Step Inside This Modern and Eclectic TriBeCa Loft
Entrepreneurs Jennifer Blumin and James Ramsey have a classic New York story to tell: they met in 2001 at a party at Studio 54. Jennifer is the CEO and founder of Skylight, a collection of luxury event spaces, and James is the principal of design firm RAAD and creator of The Lowline. Years later, the entrepreneur pair have used their skill sets — James’ architectural and creative eye and Jennifer’s ability to spot diamonds in the rough — to together create an impressive and one-of-a-kind home.
Jennifer and James, along with their two children, Phineas and Theodore, recently moved into a landmarked building on White Street in TriBeCa and soon began a full renovation of the space. Using a warm, netural palette and a modern-eclectic design scheme, the two created a space that feels both comfortable and luxurious.
Two Living Rooms in One
The first living room is situated just off the dining room and kitchen. This luxe living space is designed with an eye toward evening use with a functional, industrial feel.
The main living space features a high-tech stereo credenza created by RAAD and industrial bookshelves showcasing objects collected from the couples’ world travels.
The second living room is a low-slung lounge area connected to the first living space. It has the juxtaposition of Old World Hollywood (think: palm trees, teak daybeds). Both the pendant light from Workstead and the historic sign that Jennifer salvaged from a pre-reno Brooklyn bank offer an ode to the loft’s industrial heritage.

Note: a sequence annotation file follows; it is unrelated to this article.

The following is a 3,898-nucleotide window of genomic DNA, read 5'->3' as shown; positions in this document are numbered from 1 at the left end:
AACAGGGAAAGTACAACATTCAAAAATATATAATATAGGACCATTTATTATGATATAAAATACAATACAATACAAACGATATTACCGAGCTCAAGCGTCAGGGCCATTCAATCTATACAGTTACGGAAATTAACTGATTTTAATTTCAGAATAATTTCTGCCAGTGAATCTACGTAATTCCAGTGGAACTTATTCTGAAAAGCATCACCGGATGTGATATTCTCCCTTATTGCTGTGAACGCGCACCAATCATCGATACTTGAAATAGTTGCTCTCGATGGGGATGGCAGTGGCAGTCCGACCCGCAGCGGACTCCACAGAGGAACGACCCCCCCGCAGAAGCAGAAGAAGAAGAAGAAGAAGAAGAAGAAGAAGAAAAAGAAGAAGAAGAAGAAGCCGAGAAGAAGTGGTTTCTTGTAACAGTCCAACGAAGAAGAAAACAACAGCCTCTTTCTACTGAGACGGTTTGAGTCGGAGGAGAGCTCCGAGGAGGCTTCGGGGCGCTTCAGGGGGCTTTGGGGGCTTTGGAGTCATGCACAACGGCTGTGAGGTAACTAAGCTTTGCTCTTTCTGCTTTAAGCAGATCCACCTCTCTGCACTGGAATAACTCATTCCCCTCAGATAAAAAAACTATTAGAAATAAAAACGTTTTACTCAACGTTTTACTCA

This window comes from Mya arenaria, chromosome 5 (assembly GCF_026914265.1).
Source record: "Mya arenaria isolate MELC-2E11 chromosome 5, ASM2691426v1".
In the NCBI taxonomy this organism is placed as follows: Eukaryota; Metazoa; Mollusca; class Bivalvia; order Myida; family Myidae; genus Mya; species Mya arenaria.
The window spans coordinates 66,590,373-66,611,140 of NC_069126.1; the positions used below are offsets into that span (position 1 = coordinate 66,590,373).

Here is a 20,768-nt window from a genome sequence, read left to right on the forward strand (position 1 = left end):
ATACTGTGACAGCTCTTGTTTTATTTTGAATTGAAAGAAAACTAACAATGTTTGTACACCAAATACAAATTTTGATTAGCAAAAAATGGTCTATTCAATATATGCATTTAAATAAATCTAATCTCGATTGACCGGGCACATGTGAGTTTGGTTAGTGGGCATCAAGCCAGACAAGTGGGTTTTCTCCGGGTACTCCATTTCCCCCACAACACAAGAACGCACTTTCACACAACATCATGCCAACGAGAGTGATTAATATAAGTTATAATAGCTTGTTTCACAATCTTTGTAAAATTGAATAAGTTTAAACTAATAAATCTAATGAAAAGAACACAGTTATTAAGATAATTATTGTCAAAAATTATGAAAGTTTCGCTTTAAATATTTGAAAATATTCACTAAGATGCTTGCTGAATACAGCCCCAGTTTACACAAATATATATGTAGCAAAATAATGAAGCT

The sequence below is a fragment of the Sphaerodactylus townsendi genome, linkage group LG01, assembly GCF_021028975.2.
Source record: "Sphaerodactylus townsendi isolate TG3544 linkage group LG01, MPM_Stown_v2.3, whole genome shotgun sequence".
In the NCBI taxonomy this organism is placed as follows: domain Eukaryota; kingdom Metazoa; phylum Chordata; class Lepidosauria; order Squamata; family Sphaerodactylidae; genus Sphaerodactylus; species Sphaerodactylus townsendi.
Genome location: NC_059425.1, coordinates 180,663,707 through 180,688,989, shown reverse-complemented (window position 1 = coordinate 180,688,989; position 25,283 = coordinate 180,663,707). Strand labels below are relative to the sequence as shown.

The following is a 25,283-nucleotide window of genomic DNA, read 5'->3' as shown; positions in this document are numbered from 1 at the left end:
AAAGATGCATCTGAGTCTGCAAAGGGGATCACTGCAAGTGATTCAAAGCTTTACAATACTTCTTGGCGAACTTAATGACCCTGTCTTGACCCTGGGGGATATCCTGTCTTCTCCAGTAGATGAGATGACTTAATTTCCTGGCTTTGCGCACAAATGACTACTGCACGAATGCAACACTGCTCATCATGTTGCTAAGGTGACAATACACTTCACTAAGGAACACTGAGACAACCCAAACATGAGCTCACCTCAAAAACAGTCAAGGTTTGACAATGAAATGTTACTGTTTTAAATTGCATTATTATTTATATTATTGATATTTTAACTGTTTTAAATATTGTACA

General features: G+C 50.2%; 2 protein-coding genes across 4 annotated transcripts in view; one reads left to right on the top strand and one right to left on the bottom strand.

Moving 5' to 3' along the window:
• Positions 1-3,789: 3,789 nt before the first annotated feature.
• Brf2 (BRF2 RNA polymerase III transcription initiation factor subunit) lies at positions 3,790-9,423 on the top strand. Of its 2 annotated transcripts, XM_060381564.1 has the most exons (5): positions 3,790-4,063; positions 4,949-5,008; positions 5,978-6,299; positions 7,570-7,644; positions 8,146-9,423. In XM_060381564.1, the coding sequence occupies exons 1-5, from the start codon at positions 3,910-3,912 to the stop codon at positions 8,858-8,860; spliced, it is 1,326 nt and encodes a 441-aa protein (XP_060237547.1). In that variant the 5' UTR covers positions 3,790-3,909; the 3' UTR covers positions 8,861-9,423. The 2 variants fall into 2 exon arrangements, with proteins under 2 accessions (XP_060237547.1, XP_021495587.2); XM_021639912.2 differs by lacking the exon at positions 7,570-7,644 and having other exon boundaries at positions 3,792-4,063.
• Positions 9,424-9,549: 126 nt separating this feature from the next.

Next to the kitchen, the dining room features a reclaimed wood table from West Elm and a beluga whale skeleton just above. During the home’s renovation, three windows were cut into the apartment’s side with a window seat built in to create more seating options during social events throughout the kitchen and dining space.
See the beehive design along the back wall? Those are terracotta drainage pipes that serve as wine storage inspired by designer Lela Rose‘s tequila room.
Jennifer and James host a few dinner parties a week, so it was important for them to use durable materials within arm’s length while still creating a pleasant and relaxing cookspace. The countertops are a beautiful mix of durable honed black granite, white marble for light pastry- and pasta-making and a walnut butcher block. Looking up, the island pendants are vintage WWII blackout lights from London air raids.
The home’s modernity extends to the hallway leaving the kitchen and dining room. Crisp, white walls, black door frame accents and recessed lighting provide a gallery look.